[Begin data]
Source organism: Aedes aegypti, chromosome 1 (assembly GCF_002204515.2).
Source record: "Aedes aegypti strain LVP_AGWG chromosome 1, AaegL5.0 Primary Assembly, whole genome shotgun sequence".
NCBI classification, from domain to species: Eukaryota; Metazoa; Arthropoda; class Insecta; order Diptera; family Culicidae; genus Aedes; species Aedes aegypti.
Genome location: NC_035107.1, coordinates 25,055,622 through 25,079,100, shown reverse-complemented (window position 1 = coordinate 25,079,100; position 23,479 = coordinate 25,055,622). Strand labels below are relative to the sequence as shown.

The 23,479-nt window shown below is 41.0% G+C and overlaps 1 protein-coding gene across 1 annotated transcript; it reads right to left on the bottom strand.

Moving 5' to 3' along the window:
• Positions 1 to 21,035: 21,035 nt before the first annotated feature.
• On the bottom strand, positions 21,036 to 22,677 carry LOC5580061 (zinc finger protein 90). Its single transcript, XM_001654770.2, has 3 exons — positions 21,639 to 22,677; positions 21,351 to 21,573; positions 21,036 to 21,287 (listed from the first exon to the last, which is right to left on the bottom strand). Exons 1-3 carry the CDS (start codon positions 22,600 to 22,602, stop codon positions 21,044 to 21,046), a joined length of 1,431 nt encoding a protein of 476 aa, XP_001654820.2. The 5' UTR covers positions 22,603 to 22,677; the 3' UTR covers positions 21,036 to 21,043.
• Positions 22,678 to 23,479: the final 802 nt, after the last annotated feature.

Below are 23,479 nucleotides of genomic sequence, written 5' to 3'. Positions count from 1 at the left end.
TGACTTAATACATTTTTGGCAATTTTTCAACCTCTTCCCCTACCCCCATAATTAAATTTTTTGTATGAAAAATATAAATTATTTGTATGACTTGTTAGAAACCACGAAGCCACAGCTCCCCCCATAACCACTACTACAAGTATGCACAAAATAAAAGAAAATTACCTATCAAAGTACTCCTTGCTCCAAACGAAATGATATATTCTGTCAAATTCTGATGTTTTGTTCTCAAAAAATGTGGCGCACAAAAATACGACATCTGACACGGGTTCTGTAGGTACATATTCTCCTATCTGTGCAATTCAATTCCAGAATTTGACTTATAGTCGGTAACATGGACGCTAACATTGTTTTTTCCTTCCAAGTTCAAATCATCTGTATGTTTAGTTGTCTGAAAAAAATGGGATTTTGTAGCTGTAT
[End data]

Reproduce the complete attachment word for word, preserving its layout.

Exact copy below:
Source organism: Aedes aegypti, chromosome 1 (assembly GCF_002204515.2).
Source record: "Aedes aegypti strain LVP_AGWG chromosome 1, AaegL5.0 Primary Assembly, whole genome shotgun sequence".
NCBI classification, from domain to species: Eukaryota; Metazoa; Arthropoda; class Insecta; order Diptera; family Culicidae; genus Aedes; species Aedes aegypti.
Genome location: NC_035107.1, coordinates 25,055,622 through 25,079,100, shown reverse-complemented (window position 1 = coordinate 25,079,100; position 23,479 = coordinate 25,055,622). Strand labels below are relative to the sequence as shown.

The 23,479-nt window shown below is 41.0% G+C and overlaps 1 protein-coding gene across 1 annotated transcript; it reads right to left on the bottom strand.

Moving 5' to 3' along the window:
• Positions 1 to 21,035: 21,035 nt before the first annotated feature.
• On the bottom strand, positions 21,036 to 22,677 carry LOC5580061 (zinc finger protein 90). Its single transcript, XM_001654770.2, has 3 exons — positions 21,639 to 22,677; positions 21,351 to 21,573; positions 21,036 to 21,287 (listed from the first exon to the last, which is right to left on the bottom strand). Exons 1-3 carry the CDS (start codon positions 22,600 to 22,602, stop codon positions 21,044 to 21,046), a joined length of 1,431 nt encoding a protein of 476 aa, XP_001654820.2. The 5' UTR covers positions 22,603 to 22,677; the 3' UTR covers positions 21,036 to 21,043.
• Positions 22,678 to 23,479: the final 802 nt, after the last annotated feature.

Below are 23,479 nucleotides of genomic sequence, written 5' to 3'. Positions count from 1 at the left end.
TGACTTAATACATTTTTGGCAATTTTTCAACCTCTTCCCCTACCCCCATAATTAAATTTTTTGTATGAAAAATATAAATTATTTGTATGACTTGTTAGAAACCACGAAGCCACAGCTCCCCCCATAACCACTACTACAAGTATGCACAAAATAAAAGAAAATTACCTATCAAAGTACTCCTTGCTCCAAACGAAATGATATATTCTGTCAAATTCTGATGTTTTGTTCTCAAAAAATGTGGCGCACAAAAATACGACATCTGACACGGGTTCTGTAGGTACATATTCTCCTATCTGTGCAATTCAATTCCAGAATTTGACTTATAGTCGGTAACATGGACGCTAACATTGTTTTTTCCTTCCAAGTTCAAATCATCTGTATGTTTAGTTGTCTGAAAAAAATGGGATTTTGTAGCTGTAT